Obsessive-compulsive disorder is one of the most common disorders 1 in 40 adults in the U.S. is said to have it or have had it. We recognise OCD by one of two traits. Repetitive, intrusive, uncontrollable thoughts or urges also known as obsessions; and repetitive behaviour or mental acts that a person feels compelled to act upon, known as compulsions.

Say I was to go for a drive and when I got home from that drive I started to experience images that I have run over a fox on that drive. It then repeats this image in my mind, becoming an obsession. Because of this thought that I have run over a fox. I drive back along the route that I just took looking for the dead fox. I know however that these images are not real but I am comforted because I checked by re-visiting that route.

Here, my uncontrollable thoughts or obsession that I have hit a fox with my car on the way home, has led me to act on compulsion and drive the route again. But of example, if I just had the thought or just did the drive I would still have OCD. The criteria only ask for one of the two, to meet the standard for OCD.

Obsessions

Common types of obsessions in OCD fall into different categories. These are:
Contamination: That you have been infected with some sort of disease, for example, using the public toilet now I have herpes.
Responsibility for harm: I hit a fox while driving home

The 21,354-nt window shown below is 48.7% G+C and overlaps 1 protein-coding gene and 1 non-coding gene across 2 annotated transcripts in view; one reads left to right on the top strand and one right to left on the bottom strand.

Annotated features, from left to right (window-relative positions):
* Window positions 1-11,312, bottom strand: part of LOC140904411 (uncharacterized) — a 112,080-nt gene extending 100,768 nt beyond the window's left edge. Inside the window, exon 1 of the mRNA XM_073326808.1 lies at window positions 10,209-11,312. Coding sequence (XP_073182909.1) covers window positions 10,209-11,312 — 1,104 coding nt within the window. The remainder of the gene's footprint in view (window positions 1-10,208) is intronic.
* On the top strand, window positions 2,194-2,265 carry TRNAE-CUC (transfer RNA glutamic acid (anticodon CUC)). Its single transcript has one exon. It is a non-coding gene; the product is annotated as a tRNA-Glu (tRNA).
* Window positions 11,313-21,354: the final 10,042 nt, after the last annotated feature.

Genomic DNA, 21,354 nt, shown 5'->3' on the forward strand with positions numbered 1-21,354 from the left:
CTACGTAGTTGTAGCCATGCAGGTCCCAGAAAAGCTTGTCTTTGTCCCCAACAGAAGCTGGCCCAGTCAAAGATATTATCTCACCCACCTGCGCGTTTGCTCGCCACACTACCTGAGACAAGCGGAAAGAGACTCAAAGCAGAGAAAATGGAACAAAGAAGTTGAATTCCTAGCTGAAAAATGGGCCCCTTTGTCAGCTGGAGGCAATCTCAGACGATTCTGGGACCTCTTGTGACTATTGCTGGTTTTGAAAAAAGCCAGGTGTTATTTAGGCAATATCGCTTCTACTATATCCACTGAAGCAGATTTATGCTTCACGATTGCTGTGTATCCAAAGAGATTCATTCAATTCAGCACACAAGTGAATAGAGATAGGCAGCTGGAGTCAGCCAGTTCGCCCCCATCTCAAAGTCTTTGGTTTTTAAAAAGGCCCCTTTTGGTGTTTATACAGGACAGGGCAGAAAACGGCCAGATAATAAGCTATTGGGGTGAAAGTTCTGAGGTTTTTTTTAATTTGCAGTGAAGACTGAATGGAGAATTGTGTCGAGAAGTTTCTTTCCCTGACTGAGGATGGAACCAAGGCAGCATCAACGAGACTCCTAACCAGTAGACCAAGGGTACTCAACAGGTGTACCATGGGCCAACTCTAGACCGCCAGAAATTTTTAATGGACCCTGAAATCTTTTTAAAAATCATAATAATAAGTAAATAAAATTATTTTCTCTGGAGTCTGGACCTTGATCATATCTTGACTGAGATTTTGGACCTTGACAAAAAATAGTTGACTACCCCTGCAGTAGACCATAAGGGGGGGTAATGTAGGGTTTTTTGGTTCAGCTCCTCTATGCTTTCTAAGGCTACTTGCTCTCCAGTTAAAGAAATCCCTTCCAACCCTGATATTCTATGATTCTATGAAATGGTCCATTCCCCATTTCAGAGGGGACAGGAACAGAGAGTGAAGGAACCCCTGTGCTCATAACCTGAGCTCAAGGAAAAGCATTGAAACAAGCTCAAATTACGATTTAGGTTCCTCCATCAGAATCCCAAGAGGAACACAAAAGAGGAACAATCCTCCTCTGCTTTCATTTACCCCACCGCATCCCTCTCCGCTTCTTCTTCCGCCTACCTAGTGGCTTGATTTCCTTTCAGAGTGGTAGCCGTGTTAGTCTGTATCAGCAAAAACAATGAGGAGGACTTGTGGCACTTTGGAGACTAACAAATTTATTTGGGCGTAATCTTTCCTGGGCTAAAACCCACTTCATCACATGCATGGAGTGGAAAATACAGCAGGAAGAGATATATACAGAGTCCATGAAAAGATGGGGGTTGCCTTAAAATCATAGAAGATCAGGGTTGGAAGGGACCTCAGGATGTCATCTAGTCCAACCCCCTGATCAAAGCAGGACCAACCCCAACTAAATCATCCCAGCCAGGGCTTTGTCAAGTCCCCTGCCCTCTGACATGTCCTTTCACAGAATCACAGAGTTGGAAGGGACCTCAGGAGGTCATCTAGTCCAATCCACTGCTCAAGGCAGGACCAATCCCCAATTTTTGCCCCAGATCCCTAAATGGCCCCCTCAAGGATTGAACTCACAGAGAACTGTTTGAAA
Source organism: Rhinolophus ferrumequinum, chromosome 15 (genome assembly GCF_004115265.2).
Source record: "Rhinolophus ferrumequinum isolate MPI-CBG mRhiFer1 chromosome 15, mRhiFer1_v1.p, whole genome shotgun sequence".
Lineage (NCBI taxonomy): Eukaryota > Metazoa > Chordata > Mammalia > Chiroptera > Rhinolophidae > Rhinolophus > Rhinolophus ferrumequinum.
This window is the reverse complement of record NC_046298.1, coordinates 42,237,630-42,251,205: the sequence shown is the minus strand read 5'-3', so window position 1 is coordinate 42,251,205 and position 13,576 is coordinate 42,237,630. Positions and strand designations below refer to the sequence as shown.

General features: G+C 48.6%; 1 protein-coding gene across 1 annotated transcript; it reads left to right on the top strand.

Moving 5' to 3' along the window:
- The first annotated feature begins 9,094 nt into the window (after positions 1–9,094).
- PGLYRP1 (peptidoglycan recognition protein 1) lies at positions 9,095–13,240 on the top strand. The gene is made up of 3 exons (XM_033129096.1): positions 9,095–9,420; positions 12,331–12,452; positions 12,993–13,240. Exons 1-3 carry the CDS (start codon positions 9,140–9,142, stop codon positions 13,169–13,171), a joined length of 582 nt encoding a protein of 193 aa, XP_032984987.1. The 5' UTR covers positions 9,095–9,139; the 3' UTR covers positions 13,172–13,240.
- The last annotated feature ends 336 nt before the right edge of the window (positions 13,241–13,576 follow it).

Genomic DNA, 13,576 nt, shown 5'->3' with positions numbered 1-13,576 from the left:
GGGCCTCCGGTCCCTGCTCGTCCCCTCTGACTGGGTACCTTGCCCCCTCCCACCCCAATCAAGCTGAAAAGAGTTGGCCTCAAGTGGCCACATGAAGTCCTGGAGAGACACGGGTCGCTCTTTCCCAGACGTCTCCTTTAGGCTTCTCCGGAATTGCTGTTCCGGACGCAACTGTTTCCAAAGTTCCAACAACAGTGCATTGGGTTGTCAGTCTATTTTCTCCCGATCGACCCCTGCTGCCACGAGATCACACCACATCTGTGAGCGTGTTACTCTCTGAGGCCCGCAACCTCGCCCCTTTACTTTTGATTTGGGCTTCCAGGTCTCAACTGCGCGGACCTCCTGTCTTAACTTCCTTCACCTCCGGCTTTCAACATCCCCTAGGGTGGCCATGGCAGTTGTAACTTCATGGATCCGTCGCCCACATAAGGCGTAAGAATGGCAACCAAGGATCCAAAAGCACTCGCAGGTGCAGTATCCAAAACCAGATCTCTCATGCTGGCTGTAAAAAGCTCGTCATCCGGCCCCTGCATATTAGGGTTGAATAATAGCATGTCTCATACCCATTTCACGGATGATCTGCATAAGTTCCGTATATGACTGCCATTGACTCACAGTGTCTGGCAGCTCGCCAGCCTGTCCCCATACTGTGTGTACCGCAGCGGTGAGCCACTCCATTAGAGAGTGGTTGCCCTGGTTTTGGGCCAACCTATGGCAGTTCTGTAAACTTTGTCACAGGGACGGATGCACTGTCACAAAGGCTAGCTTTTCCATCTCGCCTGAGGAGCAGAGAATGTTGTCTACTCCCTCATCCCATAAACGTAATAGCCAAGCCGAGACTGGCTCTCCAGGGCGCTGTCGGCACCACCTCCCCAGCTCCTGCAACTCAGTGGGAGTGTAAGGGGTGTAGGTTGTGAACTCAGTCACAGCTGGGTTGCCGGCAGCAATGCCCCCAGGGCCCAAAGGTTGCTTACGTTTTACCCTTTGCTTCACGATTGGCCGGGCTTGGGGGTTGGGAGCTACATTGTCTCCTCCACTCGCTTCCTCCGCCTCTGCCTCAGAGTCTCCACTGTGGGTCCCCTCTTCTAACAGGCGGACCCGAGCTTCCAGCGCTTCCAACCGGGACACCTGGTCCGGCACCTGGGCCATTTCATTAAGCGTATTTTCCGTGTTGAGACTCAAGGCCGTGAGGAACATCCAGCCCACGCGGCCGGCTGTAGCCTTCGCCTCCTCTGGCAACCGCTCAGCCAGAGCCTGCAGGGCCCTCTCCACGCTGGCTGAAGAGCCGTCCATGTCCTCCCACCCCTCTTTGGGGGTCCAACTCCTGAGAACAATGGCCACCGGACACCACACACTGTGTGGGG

Sex and morality: What if I can’t resist kissing this person
Violence: What if my lover is stabbed on the way home from work
Religion: God is watching me masturbate
Order: A feeling that objects must be perfectly arranged

Rumination is of a side effect of OCD, but it is more encompassing of anxiety. Rumination is a state of remembering past events to gain control over them.

Compulsions

Compulsions are repetitive actions. They commonly fall into five groups:
Decontamination: cleaning obsessively
Checking: Checking the car is lock multiple times
Repeat routine activities: Repeating words or touching
Order: Sorting things in alphabetical order
Mental rituals: Counting solving maths problems or repeating a phrase one’s mind until the anxiety has revelled

OCD can be so bad that it can look like the person has psychosis. This is where the person loses touch with reality. However, in OCD, this is not the case the person knows somewhat that what they think is not real even if it is a slight insight into their condition.

Treatments

Treatments for OCD is usually CBT and a combination of medication, however, sometimes, this isn’t effective and the person will have to go through electroshock therapy. This only happens in 10% of the OCD population though and is rather rare.

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